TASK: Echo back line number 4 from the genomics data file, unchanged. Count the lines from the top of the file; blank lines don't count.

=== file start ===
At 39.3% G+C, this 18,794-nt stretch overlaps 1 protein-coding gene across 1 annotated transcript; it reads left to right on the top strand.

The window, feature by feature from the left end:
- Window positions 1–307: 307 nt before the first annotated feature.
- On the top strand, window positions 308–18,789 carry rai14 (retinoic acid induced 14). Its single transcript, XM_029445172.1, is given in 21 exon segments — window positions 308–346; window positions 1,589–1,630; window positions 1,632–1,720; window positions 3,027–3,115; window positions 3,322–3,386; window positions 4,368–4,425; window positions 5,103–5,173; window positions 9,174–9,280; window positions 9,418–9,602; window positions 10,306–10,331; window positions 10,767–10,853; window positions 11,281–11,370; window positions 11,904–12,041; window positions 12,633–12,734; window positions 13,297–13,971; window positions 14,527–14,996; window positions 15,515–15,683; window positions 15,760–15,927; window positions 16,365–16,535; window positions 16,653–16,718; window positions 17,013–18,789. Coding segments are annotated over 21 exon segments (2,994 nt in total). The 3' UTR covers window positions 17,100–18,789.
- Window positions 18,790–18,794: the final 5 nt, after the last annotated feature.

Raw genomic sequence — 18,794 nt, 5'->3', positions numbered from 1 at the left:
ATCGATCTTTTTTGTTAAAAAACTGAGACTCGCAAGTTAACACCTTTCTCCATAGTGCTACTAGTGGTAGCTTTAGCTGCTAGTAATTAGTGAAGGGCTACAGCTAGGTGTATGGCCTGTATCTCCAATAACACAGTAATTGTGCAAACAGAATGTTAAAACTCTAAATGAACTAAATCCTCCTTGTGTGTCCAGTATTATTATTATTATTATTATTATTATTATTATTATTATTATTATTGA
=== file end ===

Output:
- On the top strand, window positions 308–18,789 carry rai14 (retinoic acid induced 14). Its single transcript, XM_029445172.1, is given in 21 exon segments — window positions 308–346; window positions 1,589–1,630; window positions 1,632–1,720; window positions 3,027–3,115; window positions 3,322–3,386; window positions 4,368–4,425; window positions 5,103–5,173; window positions 9,174–9,280; window positions 9,418–9,602; window positions 10,306–10,331; window positions 10,767–10,853; window positions 11,281–11,370; window positions 11,904–12,041; window positions 12,633–12,734; window positions 13,297–13,971; window positions 14,527–14,996; window positions 15,515–15,683; window positions 15,760–15,927; window positions 16,365–16,535; window positions 16,653–16,718; window positions 17,013–18,789. Coding segments are annotated over 21 exon segments (2,994 nt in total). The 3' UTR covers window positions 17,100–18,789.